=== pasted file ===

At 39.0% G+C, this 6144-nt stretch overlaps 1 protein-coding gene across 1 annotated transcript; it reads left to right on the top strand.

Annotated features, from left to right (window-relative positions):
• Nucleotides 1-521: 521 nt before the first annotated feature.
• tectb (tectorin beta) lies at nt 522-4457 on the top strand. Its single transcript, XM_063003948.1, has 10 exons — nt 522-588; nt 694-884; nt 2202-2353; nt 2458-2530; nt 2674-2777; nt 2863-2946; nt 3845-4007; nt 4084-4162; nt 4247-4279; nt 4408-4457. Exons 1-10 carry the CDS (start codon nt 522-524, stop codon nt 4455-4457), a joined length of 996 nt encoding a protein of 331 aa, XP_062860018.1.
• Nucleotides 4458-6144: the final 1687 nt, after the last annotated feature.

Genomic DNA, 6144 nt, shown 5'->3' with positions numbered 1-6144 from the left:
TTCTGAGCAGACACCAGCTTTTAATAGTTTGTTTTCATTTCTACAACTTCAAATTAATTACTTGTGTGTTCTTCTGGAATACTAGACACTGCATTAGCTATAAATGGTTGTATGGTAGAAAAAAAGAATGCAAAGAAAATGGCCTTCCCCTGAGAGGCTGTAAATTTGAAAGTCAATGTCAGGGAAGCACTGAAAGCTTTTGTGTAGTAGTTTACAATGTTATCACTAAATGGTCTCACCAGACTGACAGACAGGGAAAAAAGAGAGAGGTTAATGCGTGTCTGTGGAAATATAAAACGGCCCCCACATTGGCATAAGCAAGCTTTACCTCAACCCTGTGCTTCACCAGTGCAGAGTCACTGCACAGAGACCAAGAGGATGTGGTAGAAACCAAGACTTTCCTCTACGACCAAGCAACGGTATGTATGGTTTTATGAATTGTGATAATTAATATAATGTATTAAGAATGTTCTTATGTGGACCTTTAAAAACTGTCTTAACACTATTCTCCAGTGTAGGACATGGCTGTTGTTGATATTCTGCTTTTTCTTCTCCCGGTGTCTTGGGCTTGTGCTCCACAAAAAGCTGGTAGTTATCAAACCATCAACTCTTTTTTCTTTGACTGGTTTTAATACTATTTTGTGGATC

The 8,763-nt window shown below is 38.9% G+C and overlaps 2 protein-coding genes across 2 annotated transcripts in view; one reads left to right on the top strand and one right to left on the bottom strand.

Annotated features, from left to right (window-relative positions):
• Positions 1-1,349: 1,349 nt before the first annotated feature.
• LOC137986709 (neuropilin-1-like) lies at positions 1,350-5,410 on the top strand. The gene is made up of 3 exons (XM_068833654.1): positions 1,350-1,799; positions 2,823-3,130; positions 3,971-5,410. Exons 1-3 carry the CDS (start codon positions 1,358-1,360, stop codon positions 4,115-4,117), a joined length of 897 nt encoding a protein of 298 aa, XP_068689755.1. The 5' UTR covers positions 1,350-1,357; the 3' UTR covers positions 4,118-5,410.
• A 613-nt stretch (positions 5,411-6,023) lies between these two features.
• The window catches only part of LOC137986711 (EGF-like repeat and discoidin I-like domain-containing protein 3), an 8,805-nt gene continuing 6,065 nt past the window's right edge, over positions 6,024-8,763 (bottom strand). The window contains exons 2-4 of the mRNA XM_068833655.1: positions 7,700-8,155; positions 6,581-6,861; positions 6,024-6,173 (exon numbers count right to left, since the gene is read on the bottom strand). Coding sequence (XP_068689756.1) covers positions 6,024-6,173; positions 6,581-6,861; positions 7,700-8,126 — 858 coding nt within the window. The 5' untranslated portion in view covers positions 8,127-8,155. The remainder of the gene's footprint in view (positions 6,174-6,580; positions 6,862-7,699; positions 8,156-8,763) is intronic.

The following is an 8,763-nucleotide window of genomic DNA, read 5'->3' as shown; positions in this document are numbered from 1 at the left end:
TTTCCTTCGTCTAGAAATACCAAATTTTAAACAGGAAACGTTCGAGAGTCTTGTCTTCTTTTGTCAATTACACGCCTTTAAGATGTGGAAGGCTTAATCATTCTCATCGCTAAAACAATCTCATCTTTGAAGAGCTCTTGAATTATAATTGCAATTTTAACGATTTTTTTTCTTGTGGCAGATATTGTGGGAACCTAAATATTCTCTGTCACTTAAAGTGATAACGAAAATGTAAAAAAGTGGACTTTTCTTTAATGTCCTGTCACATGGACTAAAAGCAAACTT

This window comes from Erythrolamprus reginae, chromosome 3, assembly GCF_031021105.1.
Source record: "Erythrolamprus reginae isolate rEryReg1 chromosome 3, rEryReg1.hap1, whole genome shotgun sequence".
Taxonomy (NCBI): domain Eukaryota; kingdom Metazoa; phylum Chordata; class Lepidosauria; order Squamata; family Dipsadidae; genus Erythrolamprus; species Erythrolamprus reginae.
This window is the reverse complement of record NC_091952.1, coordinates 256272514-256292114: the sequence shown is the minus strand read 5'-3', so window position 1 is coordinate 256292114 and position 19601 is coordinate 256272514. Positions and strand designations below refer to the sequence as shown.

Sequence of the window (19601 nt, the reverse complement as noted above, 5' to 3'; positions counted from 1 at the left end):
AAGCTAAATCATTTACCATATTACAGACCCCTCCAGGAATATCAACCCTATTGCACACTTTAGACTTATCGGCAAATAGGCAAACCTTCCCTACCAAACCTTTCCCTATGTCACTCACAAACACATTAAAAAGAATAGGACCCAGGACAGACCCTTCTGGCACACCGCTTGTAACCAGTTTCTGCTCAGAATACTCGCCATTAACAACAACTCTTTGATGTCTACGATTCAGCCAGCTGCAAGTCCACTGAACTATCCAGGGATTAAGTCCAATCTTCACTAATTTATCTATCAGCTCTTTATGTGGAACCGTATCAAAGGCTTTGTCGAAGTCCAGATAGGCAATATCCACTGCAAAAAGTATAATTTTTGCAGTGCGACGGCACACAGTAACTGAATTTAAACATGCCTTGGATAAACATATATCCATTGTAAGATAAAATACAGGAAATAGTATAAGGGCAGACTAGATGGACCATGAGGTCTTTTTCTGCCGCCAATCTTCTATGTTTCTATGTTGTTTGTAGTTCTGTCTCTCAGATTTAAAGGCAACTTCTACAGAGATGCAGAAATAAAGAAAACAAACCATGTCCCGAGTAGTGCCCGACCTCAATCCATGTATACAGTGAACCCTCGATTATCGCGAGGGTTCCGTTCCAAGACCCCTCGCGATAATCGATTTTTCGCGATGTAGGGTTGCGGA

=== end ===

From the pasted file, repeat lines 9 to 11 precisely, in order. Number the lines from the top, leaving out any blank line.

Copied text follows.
Annotated features, from left to right (window-relative positions):
• Positions 1-1,349: 1,349 nt before the first annotated feature.
• LOC137986709 (neuropilin-1-like) lies at positions 1,350-5,410 on the top strand. The gene is made up of 3 exons (XM_068833654.1): positions 1,350-1,799; positions 2,823-3,130; positions 3,971-5,410. Exons 1-3 carry the CDS (start codon positions 1,358-1,360, stop codon positions 4,115-4,117), a joined length of 897 nt encoding a protein of 298 aa, XP_068689755.1. The 5' UTR covers positions 1,350-1,357; the 3' UTR covers positions 4,118-5,410.